In the penultimate episode, Call the Midwife reveals that the illegal provider is midwife Valerie’s (Jennifer Kirby) own loving grandmother, Elsie (Ann Mitchell). Elsie is performing the procedures safely, but she’s also unknowingly the carrier of a dangerous infection that spreads to her patients. Elsie passionately defends her practice, believing her granddaughter will understand why their community needs an abortion provider; she assures Valerie that she’s performed dozens of abortions with no complications; and she is clearly horrified to learn that she has put women in danger. When Valerie accuses her grandmother of doing this work for the money, Elsie protests by burning the money she’s received as payment—only to have Valerie coldly accuse her of destroying evidence. Along with her fellow midwives, Valerie reports Elsie to the police and goes on to successfully testify against her.
A loving grandmother performing abortions for desperate women in her community stands in direct contrast to most televised depictions of illegal providers.
This loving grandmother performing abortions for desperate women in her community stands in direct contrast to most televised depictions of illegal providers. At best, providers are invisible; on Good Girls Revolt and Alias Grace, characters simply shuffle in and out of their practices. At worst, illegal providers are maniacal charlatans who use medieval instruments to torture their patients (e.g., American Horror Story: Hotel, Penny Dreadful); and we often see the results of an illegal provider’s work—a woman who is no longer pregnant but severely injured or dying (e.g., Miss Fisher’s Murder Mysteries, The Knick, Upstairs Downstairs). The occasional safe illegal provider does come across the small screen—The Knick’s Sister Harriet (Cara Seymour), Boardwalk Empire’s unnamed doctor—but they are portrayed as reluctant, only consenting to perform procedures because they believe patients are at risk if they do not.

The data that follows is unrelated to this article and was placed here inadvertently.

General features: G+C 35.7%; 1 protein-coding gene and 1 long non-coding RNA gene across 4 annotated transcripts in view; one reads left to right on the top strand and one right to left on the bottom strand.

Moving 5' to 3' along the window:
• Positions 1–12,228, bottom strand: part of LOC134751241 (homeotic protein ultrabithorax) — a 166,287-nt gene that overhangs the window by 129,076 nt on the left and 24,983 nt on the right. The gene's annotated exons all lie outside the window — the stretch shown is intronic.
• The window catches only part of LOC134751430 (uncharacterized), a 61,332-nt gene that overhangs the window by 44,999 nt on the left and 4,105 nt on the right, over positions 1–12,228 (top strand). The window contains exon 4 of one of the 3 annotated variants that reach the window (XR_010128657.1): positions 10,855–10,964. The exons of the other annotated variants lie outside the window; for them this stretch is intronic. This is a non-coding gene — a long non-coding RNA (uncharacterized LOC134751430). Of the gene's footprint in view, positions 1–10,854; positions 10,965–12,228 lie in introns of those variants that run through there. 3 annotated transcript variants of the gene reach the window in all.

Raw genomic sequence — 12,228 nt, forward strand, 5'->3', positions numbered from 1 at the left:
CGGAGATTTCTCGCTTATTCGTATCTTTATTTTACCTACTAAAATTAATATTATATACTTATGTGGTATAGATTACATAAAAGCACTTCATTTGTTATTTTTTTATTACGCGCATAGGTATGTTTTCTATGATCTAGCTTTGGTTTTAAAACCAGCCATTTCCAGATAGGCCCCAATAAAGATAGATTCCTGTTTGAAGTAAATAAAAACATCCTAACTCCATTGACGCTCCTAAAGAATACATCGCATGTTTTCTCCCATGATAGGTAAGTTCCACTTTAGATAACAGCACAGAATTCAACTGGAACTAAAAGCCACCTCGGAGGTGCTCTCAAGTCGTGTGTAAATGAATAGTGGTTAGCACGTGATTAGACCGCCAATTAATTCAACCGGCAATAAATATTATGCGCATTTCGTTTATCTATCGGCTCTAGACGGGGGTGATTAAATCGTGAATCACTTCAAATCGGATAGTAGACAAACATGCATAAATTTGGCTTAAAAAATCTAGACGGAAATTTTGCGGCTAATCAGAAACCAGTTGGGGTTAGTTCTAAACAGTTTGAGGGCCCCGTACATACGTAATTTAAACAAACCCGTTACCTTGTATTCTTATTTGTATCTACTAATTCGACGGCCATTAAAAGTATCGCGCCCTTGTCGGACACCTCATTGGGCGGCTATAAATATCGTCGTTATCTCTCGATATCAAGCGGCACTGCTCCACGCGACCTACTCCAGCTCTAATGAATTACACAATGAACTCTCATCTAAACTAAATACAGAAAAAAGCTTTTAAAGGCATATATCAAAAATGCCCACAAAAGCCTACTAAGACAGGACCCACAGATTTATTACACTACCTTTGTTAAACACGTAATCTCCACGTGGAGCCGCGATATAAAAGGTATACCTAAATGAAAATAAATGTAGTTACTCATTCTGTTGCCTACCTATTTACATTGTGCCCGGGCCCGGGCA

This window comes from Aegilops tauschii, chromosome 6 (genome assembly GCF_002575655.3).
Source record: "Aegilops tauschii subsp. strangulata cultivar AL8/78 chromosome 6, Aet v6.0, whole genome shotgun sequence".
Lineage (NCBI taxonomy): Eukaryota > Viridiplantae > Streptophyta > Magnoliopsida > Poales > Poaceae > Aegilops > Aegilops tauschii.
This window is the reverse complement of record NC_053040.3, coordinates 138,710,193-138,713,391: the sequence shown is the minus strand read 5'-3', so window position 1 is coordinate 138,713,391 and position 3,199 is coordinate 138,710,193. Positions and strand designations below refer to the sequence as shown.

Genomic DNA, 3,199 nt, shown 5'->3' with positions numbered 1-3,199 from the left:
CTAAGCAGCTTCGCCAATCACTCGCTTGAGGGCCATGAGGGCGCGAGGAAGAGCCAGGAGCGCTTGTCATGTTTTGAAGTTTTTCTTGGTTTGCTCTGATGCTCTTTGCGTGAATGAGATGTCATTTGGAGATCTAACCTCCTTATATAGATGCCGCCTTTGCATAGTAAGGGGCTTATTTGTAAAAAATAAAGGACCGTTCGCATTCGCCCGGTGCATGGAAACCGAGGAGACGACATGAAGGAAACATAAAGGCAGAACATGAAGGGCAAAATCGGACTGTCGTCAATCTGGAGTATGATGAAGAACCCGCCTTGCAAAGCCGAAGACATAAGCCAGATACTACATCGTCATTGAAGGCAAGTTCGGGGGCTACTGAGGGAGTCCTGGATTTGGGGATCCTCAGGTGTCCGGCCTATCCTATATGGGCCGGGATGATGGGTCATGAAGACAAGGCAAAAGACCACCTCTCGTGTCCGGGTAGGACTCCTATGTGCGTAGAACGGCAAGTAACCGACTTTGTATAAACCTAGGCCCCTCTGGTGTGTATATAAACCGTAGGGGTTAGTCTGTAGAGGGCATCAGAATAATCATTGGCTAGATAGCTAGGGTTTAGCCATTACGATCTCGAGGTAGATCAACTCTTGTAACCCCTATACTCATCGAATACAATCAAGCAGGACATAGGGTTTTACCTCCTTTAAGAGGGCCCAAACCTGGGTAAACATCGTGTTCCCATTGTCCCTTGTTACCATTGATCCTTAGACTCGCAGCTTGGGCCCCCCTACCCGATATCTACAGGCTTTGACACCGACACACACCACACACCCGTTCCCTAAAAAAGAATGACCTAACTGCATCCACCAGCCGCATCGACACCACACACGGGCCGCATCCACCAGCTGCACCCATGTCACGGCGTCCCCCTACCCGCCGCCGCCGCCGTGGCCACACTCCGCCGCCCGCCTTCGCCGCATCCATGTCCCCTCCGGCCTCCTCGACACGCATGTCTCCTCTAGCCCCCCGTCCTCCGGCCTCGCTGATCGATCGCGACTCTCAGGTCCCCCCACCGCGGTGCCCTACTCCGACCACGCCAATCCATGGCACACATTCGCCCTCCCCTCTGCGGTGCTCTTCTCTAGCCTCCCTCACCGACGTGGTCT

Elsie, on the other hand, comes across as a compassionate caretaker who has been providing abortions for the women of Poplar for years without incident—but Call the Midwife shows only the patients she unwittingly harmed. No grateful past patients come to testify on her behalf, because doing so would be confessing to a crime. Elsie herself seems to have a change of heart about her illegal work during her trial, a puzzling turn of events given her fervent insistence on being the most reputable, caring, and affordable provider in Poplar. In Elsie and Valerie’s last onscreen conversations, Elsie encourages her granddaughter to take on the social problem of unsafe abortion, saying “Until you girls sort something out, there will be names being whispered and money changing hands.” She’s right, of course—but Call the Midwife’s complete condemnation of illegal provision makes it difficult to see how the show might explore such work in future seasons.
The very real possibility that abortion may again be illegal in the United States makes it crucial to interrogate the conventional wisdom that links legality with safety and to understand pop culture messaging about that link. To date, TV has told only a small, self-evident part of illegal abortion’s history: that it can be unsafe when performed by an unskilled person with objectionable motives. Call the Midwife and other historical dramas rewrite history to portray illegal abortion as a uniformly harrowing practice and omit narratives of compassionate, safe providers.
As we look toward a future where definitions of legal abortion become increasingly narrow, onscreen storytellers have a chance to reexamine this relationship with more nuance; less coat-hanger sensationalism; and a reminder that the work of abortion has always included the complex stories of providers whose illegal work was done with humanity, ethics, and care.